Q. I recently obtained proof of what I had long suspected: My husband of more than 40 years has been seeing prostitutes and having affairs for the past 20 years. During this time, he was always considerate and loving to me. I thought we had a wonderful marriage. When I confronted him with the evidence, he finally confessed. We went to a counselor, but after a single half-hour session, he wouldn’t go back.
Aside from dealing with the shock and humiliation of the betrayal, I have two problems: First, I cannot forgive myself for not taking a firm stand when I first suspected his cheating. I put it out of my mind and continued as before. The second problem is that I cannot erase images of his affairs.
My counselor, along with some books I have read, says to reestablish our close, loving relationship and let the past go. So I made the effort, and our marriage now seems fine. We are happy with each other, but I still suffer with the mental images. I fear that I have demeaned myself by reestablishing an intimate relationship with him. I wonder whether I might regain my self-esteem by telling him our marriage is over. I know there are other women in this situation, but I haven’t been able to find a support group. I am fortunate to have a job I am passionate about that allows me to enrich the lives of others. Please help me get over this. – California
A. You must decide whether you are truly ready to leave your marriage. Forty years is a long time. But your husband’s track record doesn’t inspire confidence in his future fidelity, and his unwillingness to commit to counseling indicates that he wants things to be exactly as they were before. First, see your doctor and get checked for sexually transmitted diseases, and then find another counselor. The one you are seeing is not helping you make the best decisions. You also can find online support by typing “infidelity support group” into your search engine.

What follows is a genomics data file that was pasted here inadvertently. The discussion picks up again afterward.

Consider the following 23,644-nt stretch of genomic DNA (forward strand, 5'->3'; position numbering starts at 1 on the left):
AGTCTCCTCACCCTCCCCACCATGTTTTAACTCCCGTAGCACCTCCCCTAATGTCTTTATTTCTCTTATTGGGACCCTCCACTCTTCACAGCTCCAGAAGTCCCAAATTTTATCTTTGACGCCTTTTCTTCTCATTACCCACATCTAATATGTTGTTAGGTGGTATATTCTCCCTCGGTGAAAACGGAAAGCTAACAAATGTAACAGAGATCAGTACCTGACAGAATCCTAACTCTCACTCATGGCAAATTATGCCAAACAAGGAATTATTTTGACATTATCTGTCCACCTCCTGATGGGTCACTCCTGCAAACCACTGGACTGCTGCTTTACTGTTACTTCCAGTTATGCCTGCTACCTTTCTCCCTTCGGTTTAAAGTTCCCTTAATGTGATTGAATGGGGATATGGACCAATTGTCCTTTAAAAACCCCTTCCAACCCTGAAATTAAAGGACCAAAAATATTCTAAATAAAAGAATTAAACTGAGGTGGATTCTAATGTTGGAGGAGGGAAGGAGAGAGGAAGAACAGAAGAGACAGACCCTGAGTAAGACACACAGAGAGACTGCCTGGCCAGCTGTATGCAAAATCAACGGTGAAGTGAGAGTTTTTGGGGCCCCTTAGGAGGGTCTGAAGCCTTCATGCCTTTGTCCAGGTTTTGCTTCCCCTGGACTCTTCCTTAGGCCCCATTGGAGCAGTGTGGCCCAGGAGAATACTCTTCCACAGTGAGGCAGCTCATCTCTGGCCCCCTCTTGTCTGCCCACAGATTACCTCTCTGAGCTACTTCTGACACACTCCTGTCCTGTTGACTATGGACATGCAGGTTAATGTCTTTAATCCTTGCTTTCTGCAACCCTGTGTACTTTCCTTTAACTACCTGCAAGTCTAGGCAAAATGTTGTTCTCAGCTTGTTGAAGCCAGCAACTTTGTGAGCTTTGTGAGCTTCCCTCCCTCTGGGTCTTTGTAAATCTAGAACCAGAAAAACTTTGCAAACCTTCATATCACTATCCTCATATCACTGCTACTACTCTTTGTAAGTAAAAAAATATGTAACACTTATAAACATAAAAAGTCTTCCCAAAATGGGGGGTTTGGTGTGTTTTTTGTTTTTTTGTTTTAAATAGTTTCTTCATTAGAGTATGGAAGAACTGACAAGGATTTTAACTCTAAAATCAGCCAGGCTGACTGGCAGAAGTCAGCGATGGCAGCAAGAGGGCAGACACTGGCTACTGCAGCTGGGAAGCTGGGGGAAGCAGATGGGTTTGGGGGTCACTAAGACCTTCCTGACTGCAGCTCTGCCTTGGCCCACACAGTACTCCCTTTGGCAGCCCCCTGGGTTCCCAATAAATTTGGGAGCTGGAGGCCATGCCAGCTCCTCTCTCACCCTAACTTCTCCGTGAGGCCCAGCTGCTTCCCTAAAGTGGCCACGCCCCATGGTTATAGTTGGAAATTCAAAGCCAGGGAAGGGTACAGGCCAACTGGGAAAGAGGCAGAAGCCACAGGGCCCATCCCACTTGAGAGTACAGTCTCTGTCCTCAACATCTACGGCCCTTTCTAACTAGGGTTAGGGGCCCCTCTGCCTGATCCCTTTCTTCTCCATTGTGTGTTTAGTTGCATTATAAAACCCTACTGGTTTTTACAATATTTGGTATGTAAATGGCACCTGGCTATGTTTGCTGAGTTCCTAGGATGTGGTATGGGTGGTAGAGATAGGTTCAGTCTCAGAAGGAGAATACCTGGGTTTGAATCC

Q. I have a granddaughter I have seen only three times in the past 15 years. I never heard from her in all that time. Recently, I was sent a note to save the date for her wedding.
I am not going to the wedding. I wouldn’t know that girl if I saw her on the street. She has ignored me all these years, and I don’t believe it is fair that she expects me to buy her a wedding gift. I think this is the only reason she remembered that she has a grandmother. Am I wrong to feel this way? – Forgotten Gram
A. You are not obligated to attend this wedding or give a gift if you don’t wish to. However, while most kids truly value their grandparents, some don’t pay much attention, especially if the grandparents live far away. The parents can help encourage the bond. Of course, it can change over time, but both parties must make the investment to work on it. Please try to send your granddaughter a card with your good wishes.
Dear Annie: I can only imagine how bothered I would be if my childhood artwork were all over my parents’ house like “Not an Artist.” One or two items can bug me on the wrong day, but all of the rooms all of the time? Yikes!
I’d suggest “Not an Artist” purchase a nice large book or portfolio that most of these works could fit in and present it to his folks as a gift, along with a family photo to hang on the walls instead. The parents would still be able to see and share the work they love, but it would remove the skin-crawling weirdness their adult son feels. – D.
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